Trains For America

More choices for better transportation

Eurostar’s next steps

Now that the new HSR link to London is running, Eurostar is planning the next stages of development. MSNBC has the complete report.

Eurostar serves only three destinations regularly from London: Paris Nord, Brussels Midi and the Disneyland Paris resort. It also occasionally runs to other destinations, including Avignon in southern France in summer and French ski resorts in winter.

Expansion of Europe’s high-speed rail network is bringing a widening range of destinations within the four-hour journey time in which high-speed rail can compete with air travel.

This year has already seen the opening of France’s LGV Est from Paris to near Strasbourg. A new stretch of high-speed line between Liege and Aachen on the German border and the Antwerp-Amsterdam high-speed line were also due to open but have been delayed.

Eurostar faces the additional challenge of meeting strict UK government security rules for any service using the Channel Tunnel. It could also prove difficult to adapt the trains for the different electrification and signalling systems in the Netherlands and Germany.

Mr Brown said Eurostar would be setting up a small team next year to examine the issue.

“You have to look at all the border control issues, you have to prove the market, and understand how the operation would work,” he said. “It’s obviously quite a major thing, but we would be foolish not to look at it.”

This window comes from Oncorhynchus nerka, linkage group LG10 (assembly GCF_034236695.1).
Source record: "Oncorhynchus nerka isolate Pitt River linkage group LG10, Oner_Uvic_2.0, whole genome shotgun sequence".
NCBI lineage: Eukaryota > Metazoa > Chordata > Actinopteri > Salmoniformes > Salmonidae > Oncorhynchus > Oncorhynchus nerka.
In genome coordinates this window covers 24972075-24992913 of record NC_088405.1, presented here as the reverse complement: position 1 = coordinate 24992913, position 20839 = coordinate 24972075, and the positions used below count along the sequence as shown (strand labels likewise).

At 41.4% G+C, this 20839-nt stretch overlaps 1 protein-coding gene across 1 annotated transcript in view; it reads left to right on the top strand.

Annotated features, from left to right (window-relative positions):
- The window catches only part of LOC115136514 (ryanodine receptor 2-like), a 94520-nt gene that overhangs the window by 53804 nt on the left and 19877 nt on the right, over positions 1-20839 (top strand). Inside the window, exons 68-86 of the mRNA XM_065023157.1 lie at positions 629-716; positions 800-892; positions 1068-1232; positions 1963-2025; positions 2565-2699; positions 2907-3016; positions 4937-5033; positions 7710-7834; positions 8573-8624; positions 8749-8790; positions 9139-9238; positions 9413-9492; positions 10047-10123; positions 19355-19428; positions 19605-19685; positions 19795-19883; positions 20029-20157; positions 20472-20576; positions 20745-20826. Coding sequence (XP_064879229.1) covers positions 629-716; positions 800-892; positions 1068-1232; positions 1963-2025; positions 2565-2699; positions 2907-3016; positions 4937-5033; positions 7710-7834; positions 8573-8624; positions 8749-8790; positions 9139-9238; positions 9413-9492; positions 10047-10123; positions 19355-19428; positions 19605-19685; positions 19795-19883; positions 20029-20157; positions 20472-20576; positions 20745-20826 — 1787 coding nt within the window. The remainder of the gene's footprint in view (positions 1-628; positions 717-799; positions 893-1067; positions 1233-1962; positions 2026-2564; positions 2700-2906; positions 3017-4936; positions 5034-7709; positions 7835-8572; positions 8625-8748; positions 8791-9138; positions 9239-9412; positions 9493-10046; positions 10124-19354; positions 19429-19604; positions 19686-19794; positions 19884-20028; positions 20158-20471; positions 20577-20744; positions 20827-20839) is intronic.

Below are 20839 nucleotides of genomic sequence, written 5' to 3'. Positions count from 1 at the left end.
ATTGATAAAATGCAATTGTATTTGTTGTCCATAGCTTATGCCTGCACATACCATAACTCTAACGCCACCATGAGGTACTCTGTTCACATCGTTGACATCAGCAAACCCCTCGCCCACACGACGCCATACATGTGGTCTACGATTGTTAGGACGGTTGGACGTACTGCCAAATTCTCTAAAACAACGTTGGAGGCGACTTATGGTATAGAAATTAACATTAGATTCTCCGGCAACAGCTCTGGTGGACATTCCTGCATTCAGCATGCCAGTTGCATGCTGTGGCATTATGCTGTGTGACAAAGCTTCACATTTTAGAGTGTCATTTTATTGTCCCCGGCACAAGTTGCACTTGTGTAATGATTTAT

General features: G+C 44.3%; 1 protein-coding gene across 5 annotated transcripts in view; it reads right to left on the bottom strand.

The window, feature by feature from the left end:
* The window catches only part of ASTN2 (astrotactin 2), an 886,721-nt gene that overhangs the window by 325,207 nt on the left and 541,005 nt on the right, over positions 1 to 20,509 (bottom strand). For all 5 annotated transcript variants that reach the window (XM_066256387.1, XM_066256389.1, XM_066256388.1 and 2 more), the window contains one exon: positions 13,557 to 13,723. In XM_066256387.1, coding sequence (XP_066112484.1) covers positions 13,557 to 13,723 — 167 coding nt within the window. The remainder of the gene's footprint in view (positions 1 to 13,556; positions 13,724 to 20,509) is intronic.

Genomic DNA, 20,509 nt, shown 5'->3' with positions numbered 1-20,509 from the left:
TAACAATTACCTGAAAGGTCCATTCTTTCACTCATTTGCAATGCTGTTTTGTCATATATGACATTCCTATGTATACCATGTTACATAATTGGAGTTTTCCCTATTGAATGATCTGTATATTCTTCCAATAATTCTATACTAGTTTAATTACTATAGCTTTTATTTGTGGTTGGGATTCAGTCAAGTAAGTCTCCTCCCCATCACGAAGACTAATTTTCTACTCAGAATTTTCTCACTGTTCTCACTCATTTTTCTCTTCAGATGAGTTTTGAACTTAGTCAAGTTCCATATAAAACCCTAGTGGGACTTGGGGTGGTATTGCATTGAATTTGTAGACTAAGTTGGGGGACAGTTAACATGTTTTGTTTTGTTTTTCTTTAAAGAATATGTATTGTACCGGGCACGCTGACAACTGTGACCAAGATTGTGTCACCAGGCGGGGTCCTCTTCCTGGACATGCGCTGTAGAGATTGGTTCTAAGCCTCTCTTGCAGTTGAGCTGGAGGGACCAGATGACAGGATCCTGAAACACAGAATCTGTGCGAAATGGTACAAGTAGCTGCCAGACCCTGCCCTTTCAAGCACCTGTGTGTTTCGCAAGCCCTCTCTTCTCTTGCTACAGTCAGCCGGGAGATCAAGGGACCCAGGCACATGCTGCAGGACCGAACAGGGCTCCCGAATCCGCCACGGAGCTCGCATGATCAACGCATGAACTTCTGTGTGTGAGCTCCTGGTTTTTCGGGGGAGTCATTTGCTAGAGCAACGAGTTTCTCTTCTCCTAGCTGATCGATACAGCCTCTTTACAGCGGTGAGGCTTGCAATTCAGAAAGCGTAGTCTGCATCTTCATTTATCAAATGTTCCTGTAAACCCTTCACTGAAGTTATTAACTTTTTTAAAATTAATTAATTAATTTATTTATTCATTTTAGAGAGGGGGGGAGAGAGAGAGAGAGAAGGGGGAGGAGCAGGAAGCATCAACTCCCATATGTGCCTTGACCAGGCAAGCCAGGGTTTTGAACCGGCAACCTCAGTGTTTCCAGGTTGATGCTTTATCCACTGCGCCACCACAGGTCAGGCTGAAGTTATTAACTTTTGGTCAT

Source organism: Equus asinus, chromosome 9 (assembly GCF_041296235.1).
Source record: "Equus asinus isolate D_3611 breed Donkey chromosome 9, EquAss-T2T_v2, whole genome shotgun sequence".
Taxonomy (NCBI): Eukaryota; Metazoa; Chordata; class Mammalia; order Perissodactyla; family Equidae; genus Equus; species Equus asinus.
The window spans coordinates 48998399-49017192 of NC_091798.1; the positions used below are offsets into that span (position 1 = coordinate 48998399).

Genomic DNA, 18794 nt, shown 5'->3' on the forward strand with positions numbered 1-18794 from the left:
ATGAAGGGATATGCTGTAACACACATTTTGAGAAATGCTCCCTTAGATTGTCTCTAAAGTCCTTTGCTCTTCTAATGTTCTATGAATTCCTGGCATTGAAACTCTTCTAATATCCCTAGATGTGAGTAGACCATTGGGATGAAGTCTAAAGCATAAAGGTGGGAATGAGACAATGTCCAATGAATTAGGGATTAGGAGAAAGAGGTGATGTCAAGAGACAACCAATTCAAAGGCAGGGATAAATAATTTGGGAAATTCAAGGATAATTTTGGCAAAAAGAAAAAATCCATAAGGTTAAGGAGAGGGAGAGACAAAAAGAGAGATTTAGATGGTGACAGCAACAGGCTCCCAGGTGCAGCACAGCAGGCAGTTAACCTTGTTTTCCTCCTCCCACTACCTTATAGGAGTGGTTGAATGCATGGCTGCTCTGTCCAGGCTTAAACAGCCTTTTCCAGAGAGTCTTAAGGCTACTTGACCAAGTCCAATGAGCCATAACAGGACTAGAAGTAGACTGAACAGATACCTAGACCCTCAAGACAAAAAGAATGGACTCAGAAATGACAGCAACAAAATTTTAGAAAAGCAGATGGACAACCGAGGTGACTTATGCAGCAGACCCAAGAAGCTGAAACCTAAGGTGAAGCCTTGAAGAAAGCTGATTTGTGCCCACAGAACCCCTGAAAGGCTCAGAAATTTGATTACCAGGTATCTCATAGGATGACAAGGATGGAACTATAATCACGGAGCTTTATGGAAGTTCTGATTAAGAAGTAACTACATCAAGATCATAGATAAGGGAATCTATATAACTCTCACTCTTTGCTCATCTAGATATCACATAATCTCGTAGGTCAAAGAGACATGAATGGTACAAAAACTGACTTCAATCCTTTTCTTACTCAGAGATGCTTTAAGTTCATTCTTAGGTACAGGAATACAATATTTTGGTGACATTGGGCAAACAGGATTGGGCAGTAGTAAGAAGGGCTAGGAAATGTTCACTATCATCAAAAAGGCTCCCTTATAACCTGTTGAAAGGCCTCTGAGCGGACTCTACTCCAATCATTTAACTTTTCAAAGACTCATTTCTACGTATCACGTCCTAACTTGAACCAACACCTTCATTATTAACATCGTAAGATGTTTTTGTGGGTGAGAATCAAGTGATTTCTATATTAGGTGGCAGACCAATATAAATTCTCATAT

Filed under: International High Speed Rail

Amtrak provides essential service in North Dakota

If you have lived up north, this is no secret. The Minot Daily News did a lengthy and well researched story demonstrating the specfic impact of rail pasenger service to several towns, including Stanley Rugby and Williston. This is a “must read.”

Here is a small bite.

MacMartin said if Minot were to lose Amtrak service, the city would lose access points to the outside world, which is key to this region.

“Take the transportation option away, more people tend to flock to larger communities where they don’t want to live,” MacMartin said. “By providing transportation links to the outside world, you provide one of the elements that makes Minot a place people want to live.”

Don Sobolik, executive director for the Rugby Chamber of Commerce, said many citizens who are older and don’t have access to any other means of transportation to an airport, catch the Empire Builder in Rugby.

“Amtrak is favorable and wonderful to have in Rugby,” Sobolik said.

Sobolik also said lack of travel competition in North Dakota makes Amtrak appealing.

“The rates are reasonable, (the station) being in Rugby is convenient and they have improved services with an on-time schedule being very good – all of these things put together make Amtrak a good option with higher gas prices,” Sobolik said.

Sobolik said if Amtrak ever considered ending service to Rugby, the community would put up a big fight.

“There would be a lot of letter writers, with the community coming together,” Sobolik said.

Sobolik also said Amtrak has been good about giving back to the community of Rugby by donating travel holiday packages to the Rugby Chamber.

“(The packages) are a nice addition for promotion while at the same time giving Amtrak exposure,” Sobolik said.

Tom Rolfstad, director of the Williston Area Development Foundation, said even though airline services to Denver from Williston is sufficient, it seems to be lacking to the east.